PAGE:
DeSantis suspends Hialeah councilwoman following multimillion-dollar fraud charges

Gov. Ron DeSantis suspended Hialeah Councilwoman Angelica Pacheco from office on Tuesday, days after she was indicted on healthcare fraud charges.

Seven months and 12 days after she was sworn in as a councilwoman in Hialeah following four runs to win a council seat, Pacheco was removed from office after she was accused of falsely billing private insurers millions of dollars for medically unnecessary services at her addiction treatment center.

Angelica Pacheco, second from left, takes the oath during the Hialeah Council swearing-in ceremony, after defeating incumbent Vivian Casals-Muñoz. On Monday, November 13, 2023 in Hialeah, Florida.
Angelica Pacheco, second from left, takes the oath during the Hialeah Council swearing-in ceremony, after defeating incumbent Vivian Casals-Muñoz. On Monday, November 13, 2023 in Hialeah, Florida.

The suspension is effective immediately, according to the executive order.

“Angelica Pacheco is prohibited from performing any official act, duty, or function of public office,” reads the order. She is also prohibited from receiving any pay or privileges associated with holding public office.

Minutes before the order was issued, Pacheco posted a video on YouTube where she repeated her claim that her FBI investigation has political motivations because she was “exposing” things that put many people in danger.

“They have to do something scandalous to silence me, creating a media scandal to distract the public and the press from what it is really happening in the City of Hialeah,” she said.

Pacheco told el Nuevo Herald that she is innocent in an interview Tuesday.

“I respect his decision, but I have the confidence that I will be able to occupy this position again,” she said. “I know my innocence is going to be proven.”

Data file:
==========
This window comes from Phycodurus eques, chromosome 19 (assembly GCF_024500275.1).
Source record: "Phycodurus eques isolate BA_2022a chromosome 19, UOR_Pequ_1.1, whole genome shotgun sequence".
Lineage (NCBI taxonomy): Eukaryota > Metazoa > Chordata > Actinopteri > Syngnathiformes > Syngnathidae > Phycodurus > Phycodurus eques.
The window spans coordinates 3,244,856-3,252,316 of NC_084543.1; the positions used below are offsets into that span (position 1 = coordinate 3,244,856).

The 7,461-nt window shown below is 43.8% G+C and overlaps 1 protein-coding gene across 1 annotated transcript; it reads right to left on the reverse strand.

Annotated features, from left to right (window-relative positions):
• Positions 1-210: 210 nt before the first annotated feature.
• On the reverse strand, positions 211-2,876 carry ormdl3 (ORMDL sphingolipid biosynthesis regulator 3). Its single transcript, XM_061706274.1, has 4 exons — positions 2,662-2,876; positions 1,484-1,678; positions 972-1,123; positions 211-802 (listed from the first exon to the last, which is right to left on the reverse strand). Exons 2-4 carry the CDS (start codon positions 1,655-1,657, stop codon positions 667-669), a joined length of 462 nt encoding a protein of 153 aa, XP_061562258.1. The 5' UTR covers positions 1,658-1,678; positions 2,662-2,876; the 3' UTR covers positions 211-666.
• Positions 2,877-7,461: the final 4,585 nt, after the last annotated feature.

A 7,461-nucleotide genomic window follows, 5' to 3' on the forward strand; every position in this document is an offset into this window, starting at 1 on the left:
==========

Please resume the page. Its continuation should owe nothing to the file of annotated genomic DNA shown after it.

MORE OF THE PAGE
In a statement released Tuesday, Mayor Esteban “Steve” Bovo Jr. reiterated his disappointment in Pacheco’s actions and said he hopes to “put this dark chapter for the city behind us.”

Hialeah’s charter specifies that a permanent vacancy resulting from death, resignation, recall, court order, or other lawful action shall be filled by appointment, by resolution, by an affirmative vote of at least four council members within 30 days of the vacancy.

The suspension was handed down just hours before the last scheduled City Council meeting before the summer break at Hialeah City Hall, prompting politicians to quickly consider appointing someone to fill her vacancy.

Jesus Tundidor, the council president, told the Herald that the situation marks a very sad moment for Hialeah.

“It always hurts when we see the city filled with this kind of news, a reputation from which we have tried very hard to free ourselves,” he said.

Tundidor noted that Tuesday night’s council meeting will include a discussion on this matter to coordinate a special session to address the vacancy left by Pacheco’s removal.

READ MORE: Hialeah councilwoman’s arrest could leave vacancy, but mayor doesn’t want special election

The day after the councilwoman surrendered to the FBI, Bovo held a press conference where he said he expected the City Council to appoint someone to replace her.

“The council has had the ability to appoint a person that usually holds the position until the next election because a special election in the city costs half a million dollars,” the mayor said, ruling out the possibility to conduct an special election in November for her vacancy.

“My advice to the councilors would be ... I don’t think it is even feasible at this time to be able to conduct an election to try to have it in November,” Bovo said.

On Friday, Roberto A. Rodriguez, deputy supervisor of the Miami-Dade County Elections Department, told the Herald “there is still time for Hialeah to conduct an election this year for any vacant seat.”

Rodriguez said because this year is a presidential election year, if Hialeah decides to conduct an election for Pacheco’s seat in November, it would cost about $44,000, not the $415,000 that the city paid in 2023 for an election for four council seats.

With Pacheco’s suspension, Hialeah will have two open seats by the end of the year following Bryan Calvo’s resignation in November. Calvo has to resigning because he is running for tax collector.

A couple of weeks before Pacheco’s indictment, she and her colleague Calvo debated about his soon-to-be-vacant seat in City Council meeting.

Hialeah attorney Rafael Suárez-Rivas explained to the council that the city is governed by state statutes, which stipulate that “the resignation is effective when indicated in the letter, and in this case, it is November 1st.”